And maybe that’s the problem.
Stop sticking the round peg in the square hole — try a minternship!
You’re feeling down about your job, isolated socially, and overwhelmed in every area of your life. Many of us may choose to double down on work, to hustle even harder to lift ourselves out of a slump. But that may not be the right answer at all.
In his book Range, David Epstein says: “Career goals that once felt safe and certain can appear ludicrous… when examined in the light of more self-knowledge. Our work preferences and our life preferences do not stay the same, because we do not stay the same.”
The answer is not to throw yourself even more into work, but to broaden your range. This is becoming more and more common — just check out the droves of mid-career professionals embracing the ‘minternship’ — a mid-career internship that allows you to hit the reset button, learn, explore, and find something that really fits you where you’re at right now.
In other words: don’t keep waking up thinking I hate my job. Stop burnout in its tracks by doing something different so you can stop feeling like a round peg in a square hole.
How to deal with burnout: you can take baby steps or big leaps
You don’t have to do something as drastic as quitting your job right away — for most people, that’s just not a possibility. But you can start to take little steps that can lead to big changes, such as:
- Try out a new hobby, whether that be a knitting class, a book club, or Painting with a Twist. You’ll pick up a new skill and start chipping away at any social isolation or stagnancy that you feel. As Steven John of Business Insider says, “Not all skills are transferable, but all experience is.”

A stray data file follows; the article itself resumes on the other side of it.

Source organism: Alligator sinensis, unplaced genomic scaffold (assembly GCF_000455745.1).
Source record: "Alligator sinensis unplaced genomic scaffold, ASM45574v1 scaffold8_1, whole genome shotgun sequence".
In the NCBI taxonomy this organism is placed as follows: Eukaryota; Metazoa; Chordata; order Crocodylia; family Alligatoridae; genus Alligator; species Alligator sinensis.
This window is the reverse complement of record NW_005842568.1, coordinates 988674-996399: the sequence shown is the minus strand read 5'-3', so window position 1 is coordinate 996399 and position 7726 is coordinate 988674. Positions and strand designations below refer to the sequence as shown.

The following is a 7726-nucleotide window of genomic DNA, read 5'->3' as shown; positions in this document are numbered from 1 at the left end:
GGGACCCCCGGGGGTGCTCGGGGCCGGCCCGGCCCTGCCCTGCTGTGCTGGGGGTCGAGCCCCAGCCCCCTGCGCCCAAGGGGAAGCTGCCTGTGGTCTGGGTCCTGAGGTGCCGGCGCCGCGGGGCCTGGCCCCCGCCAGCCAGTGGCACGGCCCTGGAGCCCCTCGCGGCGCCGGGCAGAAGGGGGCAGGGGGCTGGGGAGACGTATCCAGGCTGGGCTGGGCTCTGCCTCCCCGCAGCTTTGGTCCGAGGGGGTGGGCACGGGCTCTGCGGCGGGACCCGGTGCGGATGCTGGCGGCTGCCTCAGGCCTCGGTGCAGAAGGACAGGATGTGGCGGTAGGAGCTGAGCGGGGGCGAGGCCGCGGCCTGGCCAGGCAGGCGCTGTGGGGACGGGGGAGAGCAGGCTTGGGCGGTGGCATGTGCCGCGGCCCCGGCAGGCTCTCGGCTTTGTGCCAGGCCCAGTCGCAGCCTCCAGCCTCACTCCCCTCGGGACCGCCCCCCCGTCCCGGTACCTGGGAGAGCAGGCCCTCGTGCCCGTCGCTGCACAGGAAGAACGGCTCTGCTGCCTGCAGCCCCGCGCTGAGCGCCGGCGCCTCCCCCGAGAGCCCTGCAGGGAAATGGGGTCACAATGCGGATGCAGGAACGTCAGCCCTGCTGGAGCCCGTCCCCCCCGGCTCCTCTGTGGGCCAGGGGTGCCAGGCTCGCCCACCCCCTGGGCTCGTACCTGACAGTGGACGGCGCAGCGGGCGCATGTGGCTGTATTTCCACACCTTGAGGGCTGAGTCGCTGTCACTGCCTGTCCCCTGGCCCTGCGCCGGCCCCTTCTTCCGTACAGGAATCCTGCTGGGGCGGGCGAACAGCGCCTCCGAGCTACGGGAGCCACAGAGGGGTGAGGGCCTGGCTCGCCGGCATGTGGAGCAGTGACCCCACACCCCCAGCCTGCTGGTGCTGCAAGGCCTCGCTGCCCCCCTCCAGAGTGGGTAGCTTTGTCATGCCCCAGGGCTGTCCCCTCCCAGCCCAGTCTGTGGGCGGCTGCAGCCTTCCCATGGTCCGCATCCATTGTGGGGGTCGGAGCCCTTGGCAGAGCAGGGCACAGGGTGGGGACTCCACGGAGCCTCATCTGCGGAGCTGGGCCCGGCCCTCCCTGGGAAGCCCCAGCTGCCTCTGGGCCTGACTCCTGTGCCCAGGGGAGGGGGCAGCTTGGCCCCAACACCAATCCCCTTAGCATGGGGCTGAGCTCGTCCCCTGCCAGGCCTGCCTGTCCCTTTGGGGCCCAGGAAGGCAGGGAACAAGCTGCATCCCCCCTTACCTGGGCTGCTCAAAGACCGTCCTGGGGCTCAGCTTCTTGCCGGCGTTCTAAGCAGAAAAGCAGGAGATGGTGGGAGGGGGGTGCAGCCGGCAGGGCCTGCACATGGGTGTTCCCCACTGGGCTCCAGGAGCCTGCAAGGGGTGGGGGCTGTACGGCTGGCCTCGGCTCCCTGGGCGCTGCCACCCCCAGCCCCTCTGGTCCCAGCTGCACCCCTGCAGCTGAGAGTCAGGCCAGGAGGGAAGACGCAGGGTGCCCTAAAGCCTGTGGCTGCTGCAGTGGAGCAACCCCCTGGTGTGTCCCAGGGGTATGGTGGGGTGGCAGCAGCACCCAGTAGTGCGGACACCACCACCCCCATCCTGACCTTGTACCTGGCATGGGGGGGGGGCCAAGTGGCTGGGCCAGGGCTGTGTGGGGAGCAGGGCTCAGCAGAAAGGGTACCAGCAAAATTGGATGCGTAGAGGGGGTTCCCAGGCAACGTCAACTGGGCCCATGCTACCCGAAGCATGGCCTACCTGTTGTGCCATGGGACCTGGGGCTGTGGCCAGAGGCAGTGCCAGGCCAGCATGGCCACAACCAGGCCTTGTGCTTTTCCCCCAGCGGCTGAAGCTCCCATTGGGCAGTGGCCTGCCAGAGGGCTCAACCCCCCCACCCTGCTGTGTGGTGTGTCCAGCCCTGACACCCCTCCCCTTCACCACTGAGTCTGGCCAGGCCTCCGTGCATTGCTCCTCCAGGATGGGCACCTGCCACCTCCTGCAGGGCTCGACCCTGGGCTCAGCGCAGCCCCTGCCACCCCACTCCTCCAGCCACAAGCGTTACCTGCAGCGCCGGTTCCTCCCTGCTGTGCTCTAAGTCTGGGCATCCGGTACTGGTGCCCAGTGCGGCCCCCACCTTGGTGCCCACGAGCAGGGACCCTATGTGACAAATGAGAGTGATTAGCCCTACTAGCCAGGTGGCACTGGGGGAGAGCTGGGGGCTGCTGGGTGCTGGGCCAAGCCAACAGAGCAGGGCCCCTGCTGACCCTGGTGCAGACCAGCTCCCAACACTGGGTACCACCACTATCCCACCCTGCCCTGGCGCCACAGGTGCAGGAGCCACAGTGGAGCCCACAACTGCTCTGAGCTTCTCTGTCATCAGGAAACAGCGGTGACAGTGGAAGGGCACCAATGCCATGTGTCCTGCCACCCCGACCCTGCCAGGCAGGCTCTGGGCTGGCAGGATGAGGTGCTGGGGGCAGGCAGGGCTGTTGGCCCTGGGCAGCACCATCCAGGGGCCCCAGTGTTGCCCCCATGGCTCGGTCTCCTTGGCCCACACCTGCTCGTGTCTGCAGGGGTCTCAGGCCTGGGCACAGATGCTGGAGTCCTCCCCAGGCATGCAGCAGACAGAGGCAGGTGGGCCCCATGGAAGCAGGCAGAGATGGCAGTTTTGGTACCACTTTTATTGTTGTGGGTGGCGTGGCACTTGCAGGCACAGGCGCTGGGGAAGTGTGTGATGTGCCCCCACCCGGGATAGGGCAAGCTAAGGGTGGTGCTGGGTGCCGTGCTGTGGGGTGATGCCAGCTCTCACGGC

- Connect with someone you admire on LinkedIn and ask if you can pick their brain — it’s super low-risk, and who knows, maybe a shiny new opportunity could come right out of that!
- Find a part-time internship that you really love, or volunteer somewhere you’ve always cared about. You can figure out if what you think you want is the same thing as what you actually want, before you make any big commitments.
- Now the big leap: quit your job. And don’t be afraid! So many of the most successful people in history have had very checkered, twisty paths — from Roger Federer to Frances Hesselbein, who went from photographer’s assistant to CEO of the entire Girl Scouts operation. In fact, their varied career paths paved the way for their later success!
Even if you don’t quit your job, all of the knowledge and skills you pick up during your explorations can only make you better at whatever comes next. No experience is wasted!
And sometimes, all you need to lift yourself out of the agonizing burnout cycle is something fulfilling on the side. Finding happiness and satisfaction in one area of your life has a fantastic way of bleeding into other parts of your life, too.
So don’t wait one minute longer. Be kind to yourself and just take that first little baby step.